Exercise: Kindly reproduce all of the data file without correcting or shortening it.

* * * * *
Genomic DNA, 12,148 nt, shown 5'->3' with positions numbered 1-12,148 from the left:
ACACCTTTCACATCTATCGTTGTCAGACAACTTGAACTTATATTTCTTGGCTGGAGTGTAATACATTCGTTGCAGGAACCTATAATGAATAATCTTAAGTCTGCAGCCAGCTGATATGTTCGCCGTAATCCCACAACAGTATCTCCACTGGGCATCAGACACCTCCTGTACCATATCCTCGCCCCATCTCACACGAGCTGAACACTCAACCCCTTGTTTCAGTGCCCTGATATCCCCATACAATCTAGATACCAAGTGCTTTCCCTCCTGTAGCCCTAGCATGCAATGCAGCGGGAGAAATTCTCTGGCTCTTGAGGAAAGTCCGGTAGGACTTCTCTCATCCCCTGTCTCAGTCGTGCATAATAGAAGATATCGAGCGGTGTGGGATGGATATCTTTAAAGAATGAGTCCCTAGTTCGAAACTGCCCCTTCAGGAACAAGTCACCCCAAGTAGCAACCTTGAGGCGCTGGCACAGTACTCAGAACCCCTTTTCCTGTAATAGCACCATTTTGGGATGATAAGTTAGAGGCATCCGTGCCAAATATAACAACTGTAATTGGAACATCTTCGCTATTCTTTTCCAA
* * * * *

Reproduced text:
Genomic DNA, 12,148 nt, shown 5'->3' with positions numbered 1-12,148 from the left:
ACACCTTTCACATCTATCGTTGTCAGACAACTTGAACTTATATTTCTTGGCTGGAGTGTAATACATTCGTTGCAGGAACCTATAATGAATAATCTTAAGTCTGCAGCCAGCTGATATGTTCGCCGTAATCCCACAACAGTATCTCCACTGGGCATCAGACACCTCCTGTACCATATCCTCGCCCCATCTCACACGAGCTGAACACTCAACCCCTTGTTTCAGTGCCCTGATATCCCCATACAATCTAGATACCAAGTGCTTTCCCTCCTGTAGCCCTAGCATGCAATGCAGCGGGAGAAATTCTCTGGCTCTTGAGGAAAGTCCGGTAGGACTTCTCTCATCCCCTGTCTCAGTCGTGCATAATAGAAGATATCGAGCGGTGTGGGATGGATATCTTTAAAGAATGAGTCCCTAGTTCGAAACTGCCCCTTCAGGAACAAGTCACCCCAAGTAGCAACCTTGAGGCGCTGGCACAGTACTCAGAACCCCTTTTCCTGTAATAGCACCATTTTGGGATGATAAGTTAGAGGCATCCGTGCCAAATATAACAACTGTAATTGGAACATCTTCGCTATTCTTTTCCAA